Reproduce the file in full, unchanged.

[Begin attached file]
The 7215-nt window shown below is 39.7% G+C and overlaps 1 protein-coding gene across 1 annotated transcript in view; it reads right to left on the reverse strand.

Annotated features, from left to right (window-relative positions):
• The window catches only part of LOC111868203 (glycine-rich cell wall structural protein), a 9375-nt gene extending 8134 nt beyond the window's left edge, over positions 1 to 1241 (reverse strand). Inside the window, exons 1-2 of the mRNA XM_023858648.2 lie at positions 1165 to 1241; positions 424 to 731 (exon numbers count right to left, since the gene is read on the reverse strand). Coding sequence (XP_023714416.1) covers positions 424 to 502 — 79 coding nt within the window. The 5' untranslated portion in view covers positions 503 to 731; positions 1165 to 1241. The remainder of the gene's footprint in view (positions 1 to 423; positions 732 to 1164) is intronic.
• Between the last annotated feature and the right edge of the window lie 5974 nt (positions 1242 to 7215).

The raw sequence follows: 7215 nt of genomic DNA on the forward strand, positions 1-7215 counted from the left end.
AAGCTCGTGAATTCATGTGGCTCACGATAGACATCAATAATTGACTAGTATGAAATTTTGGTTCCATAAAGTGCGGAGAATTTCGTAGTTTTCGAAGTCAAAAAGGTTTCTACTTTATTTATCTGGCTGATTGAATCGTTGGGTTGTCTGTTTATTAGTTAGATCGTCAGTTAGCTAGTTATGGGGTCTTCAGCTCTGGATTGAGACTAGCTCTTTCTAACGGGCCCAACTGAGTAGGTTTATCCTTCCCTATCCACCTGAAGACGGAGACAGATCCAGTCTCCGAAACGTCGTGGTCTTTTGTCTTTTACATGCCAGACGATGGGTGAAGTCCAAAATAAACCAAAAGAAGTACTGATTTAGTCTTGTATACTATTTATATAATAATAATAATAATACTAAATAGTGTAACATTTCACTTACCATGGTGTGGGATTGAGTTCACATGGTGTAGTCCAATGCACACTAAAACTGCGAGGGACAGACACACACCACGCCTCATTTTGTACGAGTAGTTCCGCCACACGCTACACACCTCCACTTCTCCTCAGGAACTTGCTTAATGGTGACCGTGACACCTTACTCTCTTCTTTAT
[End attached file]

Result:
The 7215-nt window shown below is 39.7% G+C and overlaps 1 protein-coding gene across 1 annotated transcript in view; it reads right to left on the reverse strand.

Annotated features, from left to right (window-relative positions):
• The window catches only part of LOC111868203 (glycine-rich cell wall structural protein), a 9375-nt gene extending 8134 nt beyond the window's left edge, over positions 1 to 1241 (reverse strand). Inside the window, exons 1-2 of the mRNA XM_023858648.2 lie at positions 1165 to 1241; positions 424 to 731 (exon numbers count right to left, since the gene is read on the reverse strand). Coding sequence (XP_023714416.1) covers positions 424 to 502 — 79 coding nt within the window. The 5' untranslated portion in view covers positions 503 to 731; positions 1165 to 1241. The remainder of the gene's footprint in view (positions 1 to 423; positions 732 to 1164) is intronic.
• Between the last annotated feature and the right edge of the window lie 5974 nt (positions 1242 to 7215).

The raw sequence follows: 7215 nt of genomic DNA on the forward strand, positions 1-7215 counted from the left end.
AAGCTCGTGAATTCATGTGGCTCACGATAGACATCAATAATTGACTAGTATGAAATTTTGGTTCCATAAAGTGCGGAGAATTTCGTAGTTTTCGAAGTCAAAAAGGTTTCTACTTTATTTATCTGGCTGATTGAATCGTTGGGTTGTCTGTTTATTAGTTAGATCGTCAGTTAGCTAGTTATGGGGTCTTCAGCTCTGGATTGAGACTAGCTCTTTCTAACGGGCCCAACTGAGTAGGTTTATCCTTCCCTATCCACCTGAAGACGGAGACAGATCCAGTCTCCGAAACGTCGTGGTCTTTTGTCTTTTACATGCCAGACGATGGGTGAAGTCCAAAATAAACCAAAAGAAGTACTGATTTAGTCTTGTATACTATTTATATAATAATAATAATAATACTAAATAGTGTAACATTTCACTTACCATGGTGTGGGATTGAGTTCACATGGTGTAGTCCAATGCACACTAAAACTGCGAGGGACAGACACACACCACGCCTCATTTTGTACGAGTAGTTCCGCCACACGCTACACACCTCCACTTCTCCTCAGGAACTTGCTTAATGGTGACCGTGACACCTTACTCTCTTCTTTAT